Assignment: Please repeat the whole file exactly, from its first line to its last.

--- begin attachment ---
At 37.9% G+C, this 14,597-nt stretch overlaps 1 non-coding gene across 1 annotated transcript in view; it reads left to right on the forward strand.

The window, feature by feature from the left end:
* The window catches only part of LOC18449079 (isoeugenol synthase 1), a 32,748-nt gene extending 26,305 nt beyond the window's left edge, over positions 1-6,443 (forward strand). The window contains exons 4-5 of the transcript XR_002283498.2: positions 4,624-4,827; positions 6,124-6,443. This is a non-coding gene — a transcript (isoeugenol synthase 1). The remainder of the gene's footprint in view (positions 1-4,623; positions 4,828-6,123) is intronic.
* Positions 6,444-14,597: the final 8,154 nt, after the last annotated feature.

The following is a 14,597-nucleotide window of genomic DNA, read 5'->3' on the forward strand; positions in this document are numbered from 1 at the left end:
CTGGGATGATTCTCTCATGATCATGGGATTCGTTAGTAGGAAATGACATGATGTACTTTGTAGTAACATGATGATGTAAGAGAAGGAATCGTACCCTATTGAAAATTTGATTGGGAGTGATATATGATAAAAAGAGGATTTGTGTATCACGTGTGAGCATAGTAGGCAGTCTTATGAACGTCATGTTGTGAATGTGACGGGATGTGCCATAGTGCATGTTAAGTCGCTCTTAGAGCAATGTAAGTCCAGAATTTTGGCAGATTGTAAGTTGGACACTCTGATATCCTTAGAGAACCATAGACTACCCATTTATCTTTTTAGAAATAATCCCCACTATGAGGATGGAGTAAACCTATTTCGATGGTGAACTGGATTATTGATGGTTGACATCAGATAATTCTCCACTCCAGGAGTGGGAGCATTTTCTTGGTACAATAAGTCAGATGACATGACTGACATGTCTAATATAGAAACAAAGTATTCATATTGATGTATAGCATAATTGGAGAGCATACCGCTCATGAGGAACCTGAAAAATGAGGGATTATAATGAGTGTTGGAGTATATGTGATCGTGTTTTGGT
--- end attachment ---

At 37.9% G+C, this 14,597-nt stretch overlaps 1 non-coding gene across 1 annotated transcript in view; it reads left to right on the forward strand.

The window, feature by feature from the left end:
* The window catches only part of LOC18449079 (isoeugenol synthase 1), a 32,748-nt gene extending 26,305 nt beyond the window's left edge, over positions 1-6,443 (forward strand). The window contains exons 4-5 of the transcript XR_002283498.2: positions 4,624-4,827; positions 6,124-6,443. This is a non-coding gene — a transcript (isoeugenol synthase 1). The remainder of the gene's footprint in view (positions 1-4,623; positions 4,828-6,123) is intronic.
* Positions 6,444-14,597: the final 8,154 nt, after the last annotated feature.

The following is a 14,597-nucleotide window of genomic DNA, read 5'->3' on the forward strand; positions in this document are numbered from 1 at the left end:
CTGGGATGATTCTCTCATGATCATGGGATTCGTTAGTAGGAAATGACATGATGTACTTTGTAGTAACATGATGATGTAAGAGAAGGAATCGTACCCTATTGAAAATTTGATTGGGAGTGATATATGATAAAAAGAGGATTTGTGTATCACGTGTGAGCATAGTAGGCAGTCTTATGAACGTCATGTTGTGAATGTGACGGGATGTGCCATAGTGCATGTTAAGTCGCTCTTAGAGCAATGTAAGTCCAGAATTTTGGCAGATTGTAAGTTGGACACTCTGATATCCTTAGAGAACCATAGACTACCCATTTATCTTTTTAGAAATAATCCCCACTATGAGGATGGAGTAAACCTATTTCGATGGTGAACTGGATTATTGATGGTTGACATCAGATAATTCTCCACTCCAGGAGTGGGAGCATTTTCTTGGTACAATAAGTCAGATGACATGACTGACATGTCTAATATAGAAACAAAGTATTCATATTGATGTATAGCATAATTGGAGAGCATACCGCTCATGAGGAACCTGAAAAATGAGGGATTATAATGAGTGTTGGAGTATATGTGATCGTGTTTTGGT